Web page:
Oh, what I have for you, My child! Let Me work it in you. Stop the fighting. Let go of your pride and fear and let Me work. For I am not some vengeful master, but a loving Father. I desire good for you if you will accept it. I don’t wait for you to stumble so I can whack you. I am not your dad – I am your Father.
©1-29-1997

Faux-vangelicalism and the modern mega-church

The current faux-vangelical movement posing as Christianity will use you up and spit you out on the other side like a chewed up peanut shell unless you happen to be related to the leadership in the particular cell to which you belong. I am still recovering from how I was treated.

My kids and I were active in choir, youth group, nursery, ushering, and other areas of service. However, since I was a fat single mom struggling to make ends meet, I was overlooked for many opportunities because I didn’t fit the image they wanted to project.

We were there every time the doors opened. We cleaned, did dishes, taught Sunday School, were involved in prayer groups, attended small group meetings, and helped any way we could. Even after years of serving, there was still a divide between the chosen few and the rest of us.

I was good enough to be on the worship team, but not to do special music, because I hadn’t been hand-picked by the pastor. If he spoke about someone needing help, people fell all over themselves to volunteer while others struggled to survive or feed their kids.

My daughter made friends with the pastor’s son and one Sunday I was approached by the daughter of one of the associate pastors, who informed me I needed to tell her to stay away from him. We were from the wrong side of the tracks because her dad wasn’t around.

I went through a crisis of faith and missed some services. I got a personal visit from a friend who told me an associate pastor wanted me to call her – she couldn’t pick up the phone & do it herself. They kicked my kids out of choir. Nobody checked on us. We were on our own.

They brag about how many people they feed on Sunday (you have to sit through a 4 hour service with grumbling tummies first) and then they drive home in their luxury cars to their multi-million dollar mansions where they’re unreachable by common people.

One person washes the pastor’s car & fills it with gas, takes his clothes to the dry cleaner & picks them up, and chauffeurs him to the airport for his first class flights. Someone else mows the yard (26 acres) and takes care of the animals. Their own family waits at home.

They raffle off Hummers and luxury cars while church members can’t pay their rent or clothe their kids. They accept donations from businesses and then brag about giving those items away as “gifts from the ministry” after keeping what they want.

If you’re not part of the inner circle, you can’t access the pastors. They have bodyguards and secretaries and people whose job it is to keep you away from them. These people who claim to operate under the power of God whine about being drained by the needy.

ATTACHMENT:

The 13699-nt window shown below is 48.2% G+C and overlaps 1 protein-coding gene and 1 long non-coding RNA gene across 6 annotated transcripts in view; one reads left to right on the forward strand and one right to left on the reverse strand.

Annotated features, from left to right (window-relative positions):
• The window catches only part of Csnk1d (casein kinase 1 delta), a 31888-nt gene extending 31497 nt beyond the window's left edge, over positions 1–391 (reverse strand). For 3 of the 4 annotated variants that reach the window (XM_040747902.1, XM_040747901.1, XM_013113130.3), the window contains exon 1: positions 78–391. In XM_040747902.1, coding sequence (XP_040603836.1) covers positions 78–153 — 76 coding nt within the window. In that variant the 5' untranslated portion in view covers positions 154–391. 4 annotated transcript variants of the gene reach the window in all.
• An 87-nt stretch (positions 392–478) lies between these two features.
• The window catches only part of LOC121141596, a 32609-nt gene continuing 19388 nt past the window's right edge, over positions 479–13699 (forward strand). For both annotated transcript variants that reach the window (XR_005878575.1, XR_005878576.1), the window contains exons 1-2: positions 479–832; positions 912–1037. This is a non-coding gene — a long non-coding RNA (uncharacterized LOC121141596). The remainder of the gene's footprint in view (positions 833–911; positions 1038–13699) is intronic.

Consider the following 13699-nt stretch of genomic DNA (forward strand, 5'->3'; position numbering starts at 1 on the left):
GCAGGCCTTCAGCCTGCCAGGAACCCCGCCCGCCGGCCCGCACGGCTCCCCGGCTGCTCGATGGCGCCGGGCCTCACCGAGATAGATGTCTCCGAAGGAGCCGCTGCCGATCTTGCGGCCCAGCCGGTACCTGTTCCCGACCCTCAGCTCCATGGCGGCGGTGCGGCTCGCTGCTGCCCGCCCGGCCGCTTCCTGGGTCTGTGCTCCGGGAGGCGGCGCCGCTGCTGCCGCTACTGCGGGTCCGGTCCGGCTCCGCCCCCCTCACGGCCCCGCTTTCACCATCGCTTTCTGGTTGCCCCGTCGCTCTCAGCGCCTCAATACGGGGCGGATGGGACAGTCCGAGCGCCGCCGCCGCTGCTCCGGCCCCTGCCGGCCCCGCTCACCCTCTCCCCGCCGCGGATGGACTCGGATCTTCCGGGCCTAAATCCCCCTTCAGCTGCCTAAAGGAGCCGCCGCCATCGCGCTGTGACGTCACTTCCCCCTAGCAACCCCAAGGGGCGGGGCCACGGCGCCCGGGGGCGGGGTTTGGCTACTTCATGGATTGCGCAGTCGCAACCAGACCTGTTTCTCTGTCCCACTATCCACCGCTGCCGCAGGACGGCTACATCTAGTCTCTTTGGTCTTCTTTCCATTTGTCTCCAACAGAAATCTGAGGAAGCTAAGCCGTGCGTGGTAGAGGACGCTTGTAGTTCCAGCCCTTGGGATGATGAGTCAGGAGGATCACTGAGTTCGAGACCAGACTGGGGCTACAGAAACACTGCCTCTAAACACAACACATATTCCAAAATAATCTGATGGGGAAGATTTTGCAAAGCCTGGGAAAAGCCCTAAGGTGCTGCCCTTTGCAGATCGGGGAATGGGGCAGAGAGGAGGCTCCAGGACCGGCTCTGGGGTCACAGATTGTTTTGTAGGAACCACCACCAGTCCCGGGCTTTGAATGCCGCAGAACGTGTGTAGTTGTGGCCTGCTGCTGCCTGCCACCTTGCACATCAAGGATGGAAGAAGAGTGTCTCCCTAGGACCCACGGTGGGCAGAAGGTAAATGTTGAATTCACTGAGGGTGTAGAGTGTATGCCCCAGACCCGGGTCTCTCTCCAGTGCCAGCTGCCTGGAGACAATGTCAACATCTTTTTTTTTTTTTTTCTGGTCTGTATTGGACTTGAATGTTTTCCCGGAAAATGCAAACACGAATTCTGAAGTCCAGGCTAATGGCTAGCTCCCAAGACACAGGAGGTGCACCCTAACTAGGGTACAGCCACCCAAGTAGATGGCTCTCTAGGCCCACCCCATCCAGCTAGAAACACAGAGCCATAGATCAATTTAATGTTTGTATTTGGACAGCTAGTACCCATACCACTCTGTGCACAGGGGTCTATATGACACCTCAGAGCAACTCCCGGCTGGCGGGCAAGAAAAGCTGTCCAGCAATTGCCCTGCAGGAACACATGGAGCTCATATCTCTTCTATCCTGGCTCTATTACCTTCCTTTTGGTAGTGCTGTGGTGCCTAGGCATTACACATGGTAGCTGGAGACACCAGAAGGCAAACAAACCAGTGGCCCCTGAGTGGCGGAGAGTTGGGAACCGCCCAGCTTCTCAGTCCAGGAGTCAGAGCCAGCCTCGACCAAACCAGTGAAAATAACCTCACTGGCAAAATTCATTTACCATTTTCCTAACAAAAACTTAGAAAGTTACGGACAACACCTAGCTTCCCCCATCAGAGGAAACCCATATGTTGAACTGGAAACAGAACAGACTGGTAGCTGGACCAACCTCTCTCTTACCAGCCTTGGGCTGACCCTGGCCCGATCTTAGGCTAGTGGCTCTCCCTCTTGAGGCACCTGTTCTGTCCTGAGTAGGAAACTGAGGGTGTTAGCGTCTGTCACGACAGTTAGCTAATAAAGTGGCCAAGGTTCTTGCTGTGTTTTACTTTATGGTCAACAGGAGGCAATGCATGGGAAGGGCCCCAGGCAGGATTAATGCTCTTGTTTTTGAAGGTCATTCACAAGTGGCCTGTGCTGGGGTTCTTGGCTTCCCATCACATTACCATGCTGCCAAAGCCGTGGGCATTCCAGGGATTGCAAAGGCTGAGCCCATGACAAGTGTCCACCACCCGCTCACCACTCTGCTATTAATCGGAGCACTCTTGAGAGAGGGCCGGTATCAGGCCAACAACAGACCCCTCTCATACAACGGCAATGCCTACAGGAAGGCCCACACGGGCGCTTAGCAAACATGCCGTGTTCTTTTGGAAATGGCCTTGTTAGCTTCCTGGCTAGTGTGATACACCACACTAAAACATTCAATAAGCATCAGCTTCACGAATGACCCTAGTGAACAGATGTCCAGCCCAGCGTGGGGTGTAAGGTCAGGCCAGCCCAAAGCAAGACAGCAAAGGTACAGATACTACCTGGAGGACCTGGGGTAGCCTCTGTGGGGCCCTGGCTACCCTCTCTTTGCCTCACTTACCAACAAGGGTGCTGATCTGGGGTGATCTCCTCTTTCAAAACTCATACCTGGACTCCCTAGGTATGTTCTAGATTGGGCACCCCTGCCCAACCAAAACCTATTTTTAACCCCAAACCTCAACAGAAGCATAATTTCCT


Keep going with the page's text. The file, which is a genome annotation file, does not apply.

Jesse Duplantis “needed” a second private jet. Why? 1. Flying commercial was too exhausting because he had to sit near people with needs. (How did Jesus ever get anything done without a Gulfstream?) 2. To get up in the sky, closer to God. (What about omnipresence?)

They get up on the platform for the 1-hour offering teaching on Sunday morning and brag about giving Brother So-&-So a new Rolex, luxury car, or bespoke suit. How much does $5K to a fellow grifter really impact someone living in a $2M mansion? Seriously?

They ask us to give “sacrificially.” This means rent money. Your car payment. Your utility bill. If God doesn’t come through to replace it, you didn’t put enough faith behind your gift. In the meantime, they’re buying another vacation condo in some exotic locale.

Mom and Dad paying for your Bible College tuition? Young and attractive? Here, let us give you a scholarship for a full ride. If you’re a struggling single parent scraping together enough to afford the monthly tuition payment, tough luck. You should have planned better.

Bible? What Bible? Use your cell phone, and text, tweet, or post on FB between scriptures. They may say Bible College students can’t do that, but nobody’s enforcing it. Get pregnant from hooking up with another student in spite of the rules? Time for a quickie wedding!

It all looks good on the outside…fancy buildings, well-dressed staff, lights and sound and smoke during worship…but they’re rotten to the core. It’s all about money. It’s not about God, the Bible, living right, or showing the love of Jesus to others. It’s a game.

Like the 45th President, these charlatans have stopped pretending to “do justly, love mercy, and walk humbly with your God” as directed in Micah 6:8. Money is now their god, and Jesus sits in the back row when He’s allowed in the building.

God sits in the heavens and weeps over how far the modern evangelical church has fallen, supporting a treasonous, lying, hate-spewing fear-monger whose one desire is power and more power. Those who are called to shepherd believers will be held accountable for their betrayal.

Travels

I’ve done a bit of traveling in the last few years. Here are photos (in almost chronological order) of me in Sedona, AZ; South Rim of the Grand Canyon, AZ; White Sands National Park, NM; Big Bend National Park, TX; Arches National Park, UT; Hoover Dam, NV; Petrified Forest National Park, AZ; Multnomah Falls, OR; and Castillo de San Marcos National Park, FL.

I’d love to do more traveling as time allows, once the pandemic is under control. In the meantime, I’m working on writing a book based on my testimony in the hopes of inspiring other survivors of childhood and domestic assault.